Additionally, you can clean up the .lock files, after confirming no yum or rpm processes are running.

rm -f /var/lib/rpm/.*.lock

So many Internet references discuss rebuilding the rpm database, so so specific sources are provided.

Extract src.rpm files

Command is borrowed from How To: Extract an RPM Package Files Without Installing It (

rpm2cpio myrpmfile.rpm | cpio -idmv

When you search for “rpm2cpio” it shows that page, but you have to click into it and scroll down to find the one command. Maybe this page will supplant that one in the Internet searches and make it easier to see the command to run from the lede in the search results.

Rpm spec macros and variables

A nice place to read about the macros in rpm specs is You can also run a command similar to rpm -E ‘%{dist}’ to see a variable’s definition.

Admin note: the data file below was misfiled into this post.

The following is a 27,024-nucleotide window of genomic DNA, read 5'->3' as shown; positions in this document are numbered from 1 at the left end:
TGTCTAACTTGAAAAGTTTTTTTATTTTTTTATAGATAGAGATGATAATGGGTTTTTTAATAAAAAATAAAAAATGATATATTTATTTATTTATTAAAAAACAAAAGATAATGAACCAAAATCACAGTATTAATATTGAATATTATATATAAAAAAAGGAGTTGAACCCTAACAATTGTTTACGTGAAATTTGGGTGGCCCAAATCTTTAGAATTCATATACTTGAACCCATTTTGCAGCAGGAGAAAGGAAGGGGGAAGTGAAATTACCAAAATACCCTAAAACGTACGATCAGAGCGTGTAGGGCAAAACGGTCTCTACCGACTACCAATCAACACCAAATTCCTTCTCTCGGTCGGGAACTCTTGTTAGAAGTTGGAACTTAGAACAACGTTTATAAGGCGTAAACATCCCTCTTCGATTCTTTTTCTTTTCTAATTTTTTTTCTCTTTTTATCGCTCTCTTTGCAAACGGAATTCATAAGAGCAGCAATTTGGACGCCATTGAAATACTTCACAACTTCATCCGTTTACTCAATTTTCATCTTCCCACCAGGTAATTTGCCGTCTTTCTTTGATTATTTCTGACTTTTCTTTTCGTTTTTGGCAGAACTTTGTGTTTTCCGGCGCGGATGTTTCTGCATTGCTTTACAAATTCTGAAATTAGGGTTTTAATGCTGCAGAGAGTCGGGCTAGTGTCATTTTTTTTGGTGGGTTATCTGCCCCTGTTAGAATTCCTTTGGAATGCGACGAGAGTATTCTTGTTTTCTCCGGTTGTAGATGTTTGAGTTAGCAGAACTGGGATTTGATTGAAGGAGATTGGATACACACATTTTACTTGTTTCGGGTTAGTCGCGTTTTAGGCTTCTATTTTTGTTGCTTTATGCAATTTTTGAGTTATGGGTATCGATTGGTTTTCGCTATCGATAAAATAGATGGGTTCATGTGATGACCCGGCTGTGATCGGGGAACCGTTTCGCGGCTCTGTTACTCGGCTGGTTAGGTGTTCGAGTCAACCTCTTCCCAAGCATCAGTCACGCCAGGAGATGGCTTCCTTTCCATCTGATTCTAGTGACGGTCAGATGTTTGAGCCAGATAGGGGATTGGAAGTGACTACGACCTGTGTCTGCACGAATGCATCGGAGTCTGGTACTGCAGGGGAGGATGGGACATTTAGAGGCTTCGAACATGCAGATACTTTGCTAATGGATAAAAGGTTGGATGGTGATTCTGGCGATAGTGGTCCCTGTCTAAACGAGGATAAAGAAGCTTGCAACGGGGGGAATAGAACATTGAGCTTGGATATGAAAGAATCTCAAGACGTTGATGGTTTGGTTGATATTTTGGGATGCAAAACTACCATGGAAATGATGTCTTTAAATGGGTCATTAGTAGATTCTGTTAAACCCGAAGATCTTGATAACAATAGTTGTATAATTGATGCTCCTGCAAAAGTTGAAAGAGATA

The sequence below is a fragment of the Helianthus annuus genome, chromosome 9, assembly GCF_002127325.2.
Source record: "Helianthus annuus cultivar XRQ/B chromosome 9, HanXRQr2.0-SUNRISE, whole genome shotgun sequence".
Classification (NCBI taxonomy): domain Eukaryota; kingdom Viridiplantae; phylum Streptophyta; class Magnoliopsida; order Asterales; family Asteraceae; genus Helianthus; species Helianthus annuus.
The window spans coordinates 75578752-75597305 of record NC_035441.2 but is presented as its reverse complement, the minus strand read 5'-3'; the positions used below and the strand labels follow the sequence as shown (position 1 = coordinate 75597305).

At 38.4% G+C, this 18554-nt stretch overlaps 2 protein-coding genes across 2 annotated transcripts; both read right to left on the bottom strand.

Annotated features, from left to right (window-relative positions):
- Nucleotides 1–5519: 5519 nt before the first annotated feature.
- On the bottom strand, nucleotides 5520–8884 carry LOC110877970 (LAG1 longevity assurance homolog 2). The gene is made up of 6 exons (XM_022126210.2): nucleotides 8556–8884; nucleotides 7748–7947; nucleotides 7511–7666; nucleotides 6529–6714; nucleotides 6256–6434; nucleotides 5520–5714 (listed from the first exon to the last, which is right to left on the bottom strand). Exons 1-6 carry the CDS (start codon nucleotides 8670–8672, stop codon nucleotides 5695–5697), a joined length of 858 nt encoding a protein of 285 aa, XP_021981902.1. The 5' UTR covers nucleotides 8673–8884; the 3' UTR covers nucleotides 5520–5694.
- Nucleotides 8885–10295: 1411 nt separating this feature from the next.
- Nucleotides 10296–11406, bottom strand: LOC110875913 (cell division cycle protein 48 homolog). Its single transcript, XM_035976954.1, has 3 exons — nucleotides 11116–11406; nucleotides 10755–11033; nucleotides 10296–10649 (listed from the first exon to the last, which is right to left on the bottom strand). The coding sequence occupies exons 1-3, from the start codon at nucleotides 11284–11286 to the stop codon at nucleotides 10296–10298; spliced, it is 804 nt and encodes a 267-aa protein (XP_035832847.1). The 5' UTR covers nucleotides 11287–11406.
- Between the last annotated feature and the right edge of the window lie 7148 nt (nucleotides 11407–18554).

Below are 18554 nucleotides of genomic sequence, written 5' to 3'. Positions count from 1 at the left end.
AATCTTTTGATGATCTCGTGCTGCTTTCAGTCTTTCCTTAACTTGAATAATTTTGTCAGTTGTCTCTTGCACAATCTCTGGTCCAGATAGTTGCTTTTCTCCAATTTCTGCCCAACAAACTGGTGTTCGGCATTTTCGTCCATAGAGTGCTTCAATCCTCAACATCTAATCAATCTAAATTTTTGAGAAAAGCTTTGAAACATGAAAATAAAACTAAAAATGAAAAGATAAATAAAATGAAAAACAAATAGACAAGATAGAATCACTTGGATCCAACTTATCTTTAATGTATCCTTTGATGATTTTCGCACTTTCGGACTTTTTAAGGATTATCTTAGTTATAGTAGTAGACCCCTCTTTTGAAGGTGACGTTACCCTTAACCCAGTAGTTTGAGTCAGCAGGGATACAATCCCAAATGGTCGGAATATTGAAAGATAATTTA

To use your own variable in a spec, you can use a %define.

%define myvar 3.1415926

To get even fancier, you can do shell commands in a definition.

%define version_num "%( echo %version | tr -d '\.' )"

This takes %{version} which could be 4.51 and sets a variable to “451” for which I had a use.

VeraCrypt rpm for Fedora

Last updated: 2018-09-26

Update: I now package veracrypt in an rpm on my copr. So use:

dnf copr enable bgstack15/stackrpms
dnf install veracrypt

In these post-TrueCrypt days, I migrated to VeraCrypt. For a very long time now, I have been maintaining an encrypted file container on a flash drive on my keychain. Additionally, I keep various binaries to help open it, like on Windows or GNU/Linux, should I ever need emergency access to my files when not on one of my regular machines. I’m not NSA-proof, but I do intend to keep my private files out of the view of the general public or any random person who might find a lost flash drive.

So about VeraCrypt, A user can download the latest binary packages, even for GNU/Linux, from the offical downloads page. And the source code is on gitlab at